Members of Student Government’s new mental health taskforce held its first town hall to help students find mental health resources in Gainesville.

At the meeting Thursday in the Reitz Union, students spoke about mental health and the Counseling & Wellness Center, for which  UF Provost Joe Glover recently secured permanent funding for eight new mental health counselors, according to Alligator archives.

Gregory Davis, a public relations specialist at Gainesville Peer Respite, told the crowd of about 30 students about the services the nonprofit organization provides, including support groups, phone support, wellness activities and overnight stays for up to eight days.

Davis said the organization, located at 728 E. University Ave., is unique because there are no counselors or hierarchies. Instead, it’s led by peers, people who have gone through mental illness.

Davis said he sees a benefit in helping people talk about their mental health.

“It is sometimes easier to talk to people we don’t really know, who aren’t in our inner circle,” he said. “Every guest that comes into the respite, we talk to them as a friend.”

The task force disclosed their goals during the hourlong town hall, which included increasing mental health awareness on campus, getting four new counselors in the CWC and engaging the Student Body in their efforts.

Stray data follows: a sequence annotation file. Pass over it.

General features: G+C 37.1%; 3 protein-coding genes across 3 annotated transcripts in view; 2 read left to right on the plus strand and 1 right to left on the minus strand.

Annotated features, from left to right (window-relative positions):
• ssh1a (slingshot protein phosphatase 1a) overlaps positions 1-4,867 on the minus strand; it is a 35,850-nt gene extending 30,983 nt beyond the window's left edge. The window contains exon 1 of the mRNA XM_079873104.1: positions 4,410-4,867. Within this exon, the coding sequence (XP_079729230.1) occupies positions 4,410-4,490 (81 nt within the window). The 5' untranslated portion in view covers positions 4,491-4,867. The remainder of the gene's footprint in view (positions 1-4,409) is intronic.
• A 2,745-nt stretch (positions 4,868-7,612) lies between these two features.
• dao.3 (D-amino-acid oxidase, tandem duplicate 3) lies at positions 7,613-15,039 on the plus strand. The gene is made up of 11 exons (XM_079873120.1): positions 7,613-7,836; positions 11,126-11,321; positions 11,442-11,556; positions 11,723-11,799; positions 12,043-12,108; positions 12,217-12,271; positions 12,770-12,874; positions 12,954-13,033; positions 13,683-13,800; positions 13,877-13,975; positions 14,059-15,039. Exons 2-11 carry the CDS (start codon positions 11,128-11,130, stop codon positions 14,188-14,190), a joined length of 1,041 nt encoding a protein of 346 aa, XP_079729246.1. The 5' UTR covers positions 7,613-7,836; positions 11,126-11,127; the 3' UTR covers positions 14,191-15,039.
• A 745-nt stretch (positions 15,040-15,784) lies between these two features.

Sophia Ahmed, a 19-year-old UF materials science and engineering sophomore and task force member, said hiring more counselors for the CWC would strengthen UF.

“We have this saying on campus, ‘Every Gator Counts’. This is one way to make it truly count,” Ahmed said.

Task force members asked the audience questions about the climate of mental health at UF, including questions about how the taskforce can help them and what improvements can be made to current mental health services.

Students expressed frustration with the wait times to see counselors at the CWC.

Dhara Patel, a 20-year old UF Spanish sophomore, said she sometimes felt she was not being heard by her counselors.

“I have had good and bad experiences with the Counseling & Wellness Center,” Patel said. “I really encouraged my friends to go and they came back extremely disappointed, so even with the counselors we do have, I think better training would be effective.”

Patel decided to come to the town hall because of her trust issues with SG, she said. She also said she wants to see the CWC grow.

“I just wanted to come and voice what the needs are of other students who could benefit from the Counseling & Wellness Center,” she said.


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